A DIY Christmas Tree

They say it’s an ill wind that blows no good and while Hurricane Ba’bag wreaked havoc with travel plans and caused massive amounts of damage to property, those trees that came down don’t have to be all bad news. Here’s one that became a Christmas tree.

Trees that lose their leaves in winter offer least resistance to high winds so it’s evergreens and conifers that are most likely to be blown down in the gales. This was a cedar tree, a large branch of which provided us with a real Christmas tree. The branch on its own wasn’t an ideal shape so a few more branches had to be stuck into the sand base and woven into place to give it enough substance for decorating.

An alternative, if you don’t have a lot of space, would be to forget the idea of a tree altogether and to simply create a massive flower arrangement from the smaller branches. There are plenty lying around just now but if you don’t find enough and you do have access to hollies and conifers of various kinds, think of it as pruning and be careful to leave a nicely shaped tree for the rest of the year.

Another option if you are short of space, is to consider an upside down tree. Perhaps not for the traditionalist, but love it, or hate it, the upside down tree saves space, has more room for placing presents at the base, allows decorations to hang freely, keeps delicate baubles out of reach of small children and pets – and what a conversation piece!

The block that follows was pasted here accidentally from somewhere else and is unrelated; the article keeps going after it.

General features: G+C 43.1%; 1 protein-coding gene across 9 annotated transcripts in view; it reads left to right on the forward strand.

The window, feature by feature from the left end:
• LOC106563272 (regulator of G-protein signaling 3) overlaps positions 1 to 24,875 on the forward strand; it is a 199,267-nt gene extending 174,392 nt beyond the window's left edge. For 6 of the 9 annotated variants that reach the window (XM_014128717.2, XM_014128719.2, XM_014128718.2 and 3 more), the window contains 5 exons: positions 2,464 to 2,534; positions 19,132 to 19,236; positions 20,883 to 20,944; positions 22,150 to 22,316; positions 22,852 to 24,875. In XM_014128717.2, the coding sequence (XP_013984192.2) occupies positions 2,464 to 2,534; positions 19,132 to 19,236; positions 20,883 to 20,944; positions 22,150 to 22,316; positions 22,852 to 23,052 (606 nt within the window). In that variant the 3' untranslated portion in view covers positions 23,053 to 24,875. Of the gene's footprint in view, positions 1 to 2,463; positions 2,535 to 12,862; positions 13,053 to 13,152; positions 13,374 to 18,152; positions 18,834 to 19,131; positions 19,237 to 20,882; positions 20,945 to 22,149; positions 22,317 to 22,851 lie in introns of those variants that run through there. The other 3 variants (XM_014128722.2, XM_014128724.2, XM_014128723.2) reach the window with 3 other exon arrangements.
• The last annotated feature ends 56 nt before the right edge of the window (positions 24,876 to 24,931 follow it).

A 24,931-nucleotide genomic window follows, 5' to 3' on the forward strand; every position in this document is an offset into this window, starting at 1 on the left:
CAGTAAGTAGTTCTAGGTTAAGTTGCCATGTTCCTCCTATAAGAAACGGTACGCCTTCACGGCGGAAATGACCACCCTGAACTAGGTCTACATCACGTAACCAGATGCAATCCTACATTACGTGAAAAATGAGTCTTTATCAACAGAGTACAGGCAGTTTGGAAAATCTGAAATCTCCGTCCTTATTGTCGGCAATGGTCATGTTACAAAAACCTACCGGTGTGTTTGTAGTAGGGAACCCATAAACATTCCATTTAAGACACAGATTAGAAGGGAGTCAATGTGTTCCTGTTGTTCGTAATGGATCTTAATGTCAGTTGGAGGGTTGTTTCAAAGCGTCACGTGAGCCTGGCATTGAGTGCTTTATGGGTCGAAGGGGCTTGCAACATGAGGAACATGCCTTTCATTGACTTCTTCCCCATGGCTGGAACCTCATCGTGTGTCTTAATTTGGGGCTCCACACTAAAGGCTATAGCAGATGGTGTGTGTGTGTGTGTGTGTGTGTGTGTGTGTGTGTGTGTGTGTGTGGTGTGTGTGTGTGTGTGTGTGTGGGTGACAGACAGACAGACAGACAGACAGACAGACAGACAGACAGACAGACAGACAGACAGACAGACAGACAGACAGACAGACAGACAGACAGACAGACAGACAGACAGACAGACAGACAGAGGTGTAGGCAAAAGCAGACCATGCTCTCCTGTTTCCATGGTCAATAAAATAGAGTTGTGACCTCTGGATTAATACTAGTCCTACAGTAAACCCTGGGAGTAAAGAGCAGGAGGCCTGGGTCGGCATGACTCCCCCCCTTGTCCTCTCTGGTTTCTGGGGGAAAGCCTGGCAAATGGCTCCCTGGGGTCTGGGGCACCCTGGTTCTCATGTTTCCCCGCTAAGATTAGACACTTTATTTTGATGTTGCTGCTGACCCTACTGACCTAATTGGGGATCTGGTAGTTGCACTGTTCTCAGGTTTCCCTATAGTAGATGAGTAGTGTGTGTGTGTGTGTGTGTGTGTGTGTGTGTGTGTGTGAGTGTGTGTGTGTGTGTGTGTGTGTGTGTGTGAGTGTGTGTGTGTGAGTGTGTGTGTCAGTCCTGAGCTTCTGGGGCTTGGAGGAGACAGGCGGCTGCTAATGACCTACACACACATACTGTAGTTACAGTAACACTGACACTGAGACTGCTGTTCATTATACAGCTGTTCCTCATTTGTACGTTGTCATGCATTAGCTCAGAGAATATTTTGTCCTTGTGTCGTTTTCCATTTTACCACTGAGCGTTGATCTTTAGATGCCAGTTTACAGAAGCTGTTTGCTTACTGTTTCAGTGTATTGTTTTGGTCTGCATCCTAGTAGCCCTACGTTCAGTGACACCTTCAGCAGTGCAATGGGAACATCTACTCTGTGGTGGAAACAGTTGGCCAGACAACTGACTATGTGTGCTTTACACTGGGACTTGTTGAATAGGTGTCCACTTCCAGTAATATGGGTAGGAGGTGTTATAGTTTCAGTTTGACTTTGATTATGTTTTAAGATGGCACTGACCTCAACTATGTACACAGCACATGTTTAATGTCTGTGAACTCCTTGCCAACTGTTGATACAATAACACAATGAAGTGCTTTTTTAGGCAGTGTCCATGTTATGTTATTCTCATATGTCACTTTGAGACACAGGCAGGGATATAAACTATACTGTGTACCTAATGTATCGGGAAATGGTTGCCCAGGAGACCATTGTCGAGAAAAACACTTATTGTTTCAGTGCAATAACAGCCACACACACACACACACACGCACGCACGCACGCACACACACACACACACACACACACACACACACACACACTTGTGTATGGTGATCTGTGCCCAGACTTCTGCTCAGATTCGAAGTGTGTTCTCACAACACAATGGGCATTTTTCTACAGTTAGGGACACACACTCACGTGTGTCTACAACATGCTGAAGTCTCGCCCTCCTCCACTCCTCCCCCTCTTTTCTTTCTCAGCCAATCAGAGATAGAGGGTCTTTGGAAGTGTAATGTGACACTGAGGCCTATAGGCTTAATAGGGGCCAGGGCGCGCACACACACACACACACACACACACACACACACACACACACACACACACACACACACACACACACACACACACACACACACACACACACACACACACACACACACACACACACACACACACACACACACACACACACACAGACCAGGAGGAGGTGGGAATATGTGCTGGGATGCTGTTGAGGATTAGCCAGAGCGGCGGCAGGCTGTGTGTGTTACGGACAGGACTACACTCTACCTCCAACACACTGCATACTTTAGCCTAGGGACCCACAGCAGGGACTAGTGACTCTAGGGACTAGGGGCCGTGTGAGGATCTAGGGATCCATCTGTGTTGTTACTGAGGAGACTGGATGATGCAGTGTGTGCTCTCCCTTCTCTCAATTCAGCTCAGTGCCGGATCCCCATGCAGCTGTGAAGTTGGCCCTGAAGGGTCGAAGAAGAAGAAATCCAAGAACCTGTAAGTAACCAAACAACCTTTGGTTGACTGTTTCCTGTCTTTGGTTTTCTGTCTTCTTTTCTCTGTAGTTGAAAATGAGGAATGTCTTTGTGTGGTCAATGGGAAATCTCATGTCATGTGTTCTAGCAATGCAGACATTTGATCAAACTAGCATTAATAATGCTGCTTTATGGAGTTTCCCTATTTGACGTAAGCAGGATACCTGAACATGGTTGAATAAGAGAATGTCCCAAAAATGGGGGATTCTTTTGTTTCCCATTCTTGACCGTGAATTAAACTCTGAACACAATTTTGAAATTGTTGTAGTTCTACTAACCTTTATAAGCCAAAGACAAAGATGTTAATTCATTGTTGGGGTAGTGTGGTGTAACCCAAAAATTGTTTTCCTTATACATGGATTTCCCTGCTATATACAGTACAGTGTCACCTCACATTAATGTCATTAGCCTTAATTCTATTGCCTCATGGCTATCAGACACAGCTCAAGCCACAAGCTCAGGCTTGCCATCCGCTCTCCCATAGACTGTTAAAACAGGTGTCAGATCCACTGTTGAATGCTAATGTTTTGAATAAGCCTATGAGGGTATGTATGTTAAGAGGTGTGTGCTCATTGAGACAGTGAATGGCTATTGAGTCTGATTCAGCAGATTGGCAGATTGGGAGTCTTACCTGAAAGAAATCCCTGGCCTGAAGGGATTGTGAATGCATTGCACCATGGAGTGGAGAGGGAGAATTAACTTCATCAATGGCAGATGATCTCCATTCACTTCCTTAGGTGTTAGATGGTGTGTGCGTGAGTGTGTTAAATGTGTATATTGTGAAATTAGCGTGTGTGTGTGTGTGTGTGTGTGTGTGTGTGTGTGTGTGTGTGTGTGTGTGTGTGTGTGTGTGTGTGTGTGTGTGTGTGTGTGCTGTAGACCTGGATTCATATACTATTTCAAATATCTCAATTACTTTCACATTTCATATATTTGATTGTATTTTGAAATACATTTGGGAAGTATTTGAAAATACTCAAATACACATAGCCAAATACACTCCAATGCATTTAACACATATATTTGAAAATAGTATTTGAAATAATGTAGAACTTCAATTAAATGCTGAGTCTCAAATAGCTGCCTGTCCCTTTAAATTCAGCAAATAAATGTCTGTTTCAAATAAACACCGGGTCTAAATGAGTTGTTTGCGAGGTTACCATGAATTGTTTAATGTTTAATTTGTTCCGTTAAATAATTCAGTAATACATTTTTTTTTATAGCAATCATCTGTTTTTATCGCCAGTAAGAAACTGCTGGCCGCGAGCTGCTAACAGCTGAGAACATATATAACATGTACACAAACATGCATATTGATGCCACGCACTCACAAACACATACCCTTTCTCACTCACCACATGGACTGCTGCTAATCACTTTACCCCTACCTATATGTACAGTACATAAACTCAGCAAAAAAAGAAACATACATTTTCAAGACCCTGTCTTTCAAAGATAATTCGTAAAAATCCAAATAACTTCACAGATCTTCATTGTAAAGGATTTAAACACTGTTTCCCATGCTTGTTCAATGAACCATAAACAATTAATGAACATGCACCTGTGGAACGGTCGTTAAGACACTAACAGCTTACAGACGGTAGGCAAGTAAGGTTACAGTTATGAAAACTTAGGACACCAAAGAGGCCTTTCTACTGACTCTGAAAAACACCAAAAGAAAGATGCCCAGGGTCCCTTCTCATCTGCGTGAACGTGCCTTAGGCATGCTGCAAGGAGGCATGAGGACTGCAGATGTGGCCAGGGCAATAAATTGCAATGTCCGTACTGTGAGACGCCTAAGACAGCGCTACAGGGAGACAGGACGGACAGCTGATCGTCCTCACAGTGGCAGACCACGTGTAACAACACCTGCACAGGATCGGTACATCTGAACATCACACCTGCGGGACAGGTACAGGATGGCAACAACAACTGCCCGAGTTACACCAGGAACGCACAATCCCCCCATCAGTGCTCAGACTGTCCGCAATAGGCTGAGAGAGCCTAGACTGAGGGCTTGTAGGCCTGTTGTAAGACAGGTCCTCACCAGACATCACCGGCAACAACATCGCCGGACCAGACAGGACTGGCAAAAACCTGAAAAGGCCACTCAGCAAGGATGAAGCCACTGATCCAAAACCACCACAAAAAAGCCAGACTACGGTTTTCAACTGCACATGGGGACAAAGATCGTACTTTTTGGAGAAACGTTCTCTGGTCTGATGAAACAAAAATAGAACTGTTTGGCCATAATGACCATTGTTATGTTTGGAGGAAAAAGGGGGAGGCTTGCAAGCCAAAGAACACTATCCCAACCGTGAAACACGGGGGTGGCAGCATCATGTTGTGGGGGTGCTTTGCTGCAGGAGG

The upside down Christmas tree became popular amongst New York apartment dwellers because it frees up floor space with a smaller ‘footprint’. The ‘upside down tree’ actually has its roots (pardon the pun) in the Middle Ages, coming from the pagan tradition of spreading evergreen boughs across the floors, windows and hearth in order to keep evil spirits from invading the home. Again, this can be accomplished with ‘bunches’ of storm-broken branches.

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Suse Coon

Suse Coon started life training to be an architect but ended up as a fashion buyer then civil servant. After some time out to bring up her family of three, she returned to what had been a hobby and entered the field of freelance journalism. After becoming regional correspondent, then editor of the orienteering magazine CompassSport, she formed Pages Editorial & Publishing Services. In this guise, West Lothian Life was launched, while Suse maintained a level of freelancing and wrote the award winning children's novel Richard's Castle. In 1999, Suse bought over CompassSport and found her time taken up pretty well exclusively with the two magazines. In 2004, West Lothian Life was expanded to form Lothian Life, however, the workload was too great. In 2006, CompassSport was sold and Suse concentrated on the web version of Lothian Life. Her hobbies include gardening, orienteering, sea kayaking and Tai Chi.

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